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  15. Manolo (14,031 comments) says:

    Ah, DPF and his eternal belief in all things National.

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  16. Simon (758 comments) says:

    Bring it on and then outsource the jobs to the Philippines.

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  17. bhudson (4,740 comments) says:

    peterwn,

    One thing call centres should do is to either advise a caller to phone later when they are less likely to be busy or to give an option to return a call.

    IR have had this for over 2 years now – the technology is called Virtual Hold.

    Simply: if the estimated wait time in a queue is longer a (readily changeable) threshold, you are offered a callback option. The great thing about the callback is that you hold your place in queue and when the virtual you is about to reach the head of the queue, IR call you back. (Given your earlier data entry when you first called, they also know who you are and why you were calling – so with a simple ID verification you are straight into the substance of your call.)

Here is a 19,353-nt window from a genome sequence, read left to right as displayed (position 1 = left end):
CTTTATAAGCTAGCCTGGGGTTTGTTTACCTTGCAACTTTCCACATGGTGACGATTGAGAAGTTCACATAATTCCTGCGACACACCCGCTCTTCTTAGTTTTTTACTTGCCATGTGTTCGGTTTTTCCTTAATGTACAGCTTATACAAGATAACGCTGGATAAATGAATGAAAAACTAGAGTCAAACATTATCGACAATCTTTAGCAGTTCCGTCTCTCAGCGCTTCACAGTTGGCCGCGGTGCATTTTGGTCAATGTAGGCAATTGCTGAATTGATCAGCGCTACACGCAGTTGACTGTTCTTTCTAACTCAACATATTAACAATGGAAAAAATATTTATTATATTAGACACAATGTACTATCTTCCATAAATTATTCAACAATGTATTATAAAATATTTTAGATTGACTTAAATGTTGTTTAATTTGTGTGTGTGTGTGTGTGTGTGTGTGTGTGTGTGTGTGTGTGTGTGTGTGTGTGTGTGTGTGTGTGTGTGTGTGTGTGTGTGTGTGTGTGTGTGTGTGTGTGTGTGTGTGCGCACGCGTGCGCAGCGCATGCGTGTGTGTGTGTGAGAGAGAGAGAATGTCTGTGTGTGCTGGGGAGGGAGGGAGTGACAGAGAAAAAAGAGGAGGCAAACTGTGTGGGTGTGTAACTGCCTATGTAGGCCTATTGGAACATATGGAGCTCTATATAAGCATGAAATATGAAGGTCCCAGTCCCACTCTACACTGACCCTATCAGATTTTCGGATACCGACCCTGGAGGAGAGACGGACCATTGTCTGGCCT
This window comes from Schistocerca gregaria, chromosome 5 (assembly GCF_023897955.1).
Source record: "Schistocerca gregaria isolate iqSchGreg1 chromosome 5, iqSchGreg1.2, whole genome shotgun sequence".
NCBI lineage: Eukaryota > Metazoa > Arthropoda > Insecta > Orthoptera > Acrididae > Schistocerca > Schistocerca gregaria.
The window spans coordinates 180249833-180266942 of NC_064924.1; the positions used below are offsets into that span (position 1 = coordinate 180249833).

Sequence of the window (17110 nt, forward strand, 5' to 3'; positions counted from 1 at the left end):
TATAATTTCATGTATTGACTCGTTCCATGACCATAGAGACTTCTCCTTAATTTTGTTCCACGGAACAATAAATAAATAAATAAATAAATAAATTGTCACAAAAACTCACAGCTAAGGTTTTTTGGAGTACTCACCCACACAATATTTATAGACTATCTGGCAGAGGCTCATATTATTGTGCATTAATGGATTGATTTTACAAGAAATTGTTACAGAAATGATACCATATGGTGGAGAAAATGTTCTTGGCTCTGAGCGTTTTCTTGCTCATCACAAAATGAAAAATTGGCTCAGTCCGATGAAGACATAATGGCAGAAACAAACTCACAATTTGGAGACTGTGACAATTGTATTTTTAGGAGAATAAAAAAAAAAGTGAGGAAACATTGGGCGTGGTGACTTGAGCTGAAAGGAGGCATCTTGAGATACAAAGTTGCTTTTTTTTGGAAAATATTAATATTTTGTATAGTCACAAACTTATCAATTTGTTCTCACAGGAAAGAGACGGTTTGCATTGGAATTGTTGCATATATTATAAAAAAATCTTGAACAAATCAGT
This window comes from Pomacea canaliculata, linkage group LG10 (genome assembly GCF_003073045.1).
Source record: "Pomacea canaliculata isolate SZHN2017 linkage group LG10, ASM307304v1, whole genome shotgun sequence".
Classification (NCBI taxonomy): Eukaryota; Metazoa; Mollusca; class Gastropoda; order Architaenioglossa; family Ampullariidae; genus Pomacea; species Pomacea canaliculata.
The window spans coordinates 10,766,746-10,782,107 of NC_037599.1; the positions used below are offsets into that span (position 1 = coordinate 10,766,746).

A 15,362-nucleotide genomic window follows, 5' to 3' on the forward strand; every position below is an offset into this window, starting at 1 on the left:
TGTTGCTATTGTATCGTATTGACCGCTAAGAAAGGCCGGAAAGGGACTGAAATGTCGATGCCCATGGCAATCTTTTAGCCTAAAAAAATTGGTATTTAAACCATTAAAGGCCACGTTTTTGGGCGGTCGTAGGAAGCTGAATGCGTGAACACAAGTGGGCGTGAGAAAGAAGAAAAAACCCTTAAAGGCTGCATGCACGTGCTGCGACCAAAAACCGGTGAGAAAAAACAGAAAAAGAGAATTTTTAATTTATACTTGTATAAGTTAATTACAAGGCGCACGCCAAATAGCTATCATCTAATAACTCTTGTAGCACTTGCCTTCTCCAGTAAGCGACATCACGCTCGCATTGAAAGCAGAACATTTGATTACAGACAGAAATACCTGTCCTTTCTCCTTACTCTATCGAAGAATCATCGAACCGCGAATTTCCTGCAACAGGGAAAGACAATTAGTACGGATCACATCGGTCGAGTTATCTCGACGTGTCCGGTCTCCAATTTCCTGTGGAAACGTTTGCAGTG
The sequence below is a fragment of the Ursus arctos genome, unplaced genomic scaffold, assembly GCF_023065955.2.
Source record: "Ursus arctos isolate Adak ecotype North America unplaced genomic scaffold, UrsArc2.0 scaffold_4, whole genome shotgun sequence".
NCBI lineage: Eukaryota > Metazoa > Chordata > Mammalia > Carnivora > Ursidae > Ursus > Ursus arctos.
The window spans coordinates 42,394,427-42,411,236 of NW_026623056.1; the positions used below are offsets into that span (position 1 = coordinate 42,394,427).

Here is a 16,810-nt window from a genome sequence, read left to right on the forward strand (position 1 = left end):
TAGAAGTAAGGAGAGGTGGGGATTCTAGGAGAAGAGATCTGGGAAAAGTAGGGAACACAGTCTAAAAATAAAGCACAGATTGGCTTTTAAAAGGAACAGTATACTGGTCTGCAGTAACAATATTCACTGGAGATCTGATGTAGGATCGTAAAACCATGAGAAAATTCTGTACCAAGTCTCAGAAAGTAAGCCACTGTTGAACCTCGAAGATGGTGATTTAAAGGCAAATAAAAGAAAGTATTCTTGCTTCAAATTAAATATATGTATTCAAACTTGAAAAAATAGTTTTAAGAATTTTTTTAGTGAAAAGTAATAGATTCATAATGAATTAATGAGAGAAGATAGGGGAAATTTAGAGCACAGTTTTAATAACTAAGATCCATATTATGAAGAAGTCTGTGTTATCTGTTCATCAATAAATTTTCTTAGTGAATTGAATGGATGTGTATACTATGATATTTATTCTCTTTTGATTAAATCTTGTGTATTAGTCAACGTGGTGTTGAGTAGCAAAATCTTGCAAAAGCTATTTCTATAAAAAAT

A great customer service initiative which frees up people to go about their business instead of sitting and waiting on hold. And saves IR [us] a great deal of money.

    A further feature available (but might not yet be implemented at IR) is “rendezvous” – Under this feature, instead of merely being a virtual token proceeding to the head of the queue, you are able to stipulate a date and time up to 7 seven days into the future that would suit you best for them to call you back. Now that is customer service and moving an organisation to meet the needs of their customers!!

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  18. Manolo (14,031 comments) says:

    Ah, bhudson and his eternal and staunch belief in all things Labour lite. :D

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  19. bhudson (4,740 comments) says:

    Actually Manolo, the project was initiated while the previous Labour government was in power.

    I had gotten over that…

    ( :-) )

    (Which also means to say, that I should have noted that the service has been operating for over 3 years – “my bad” as my kids might say)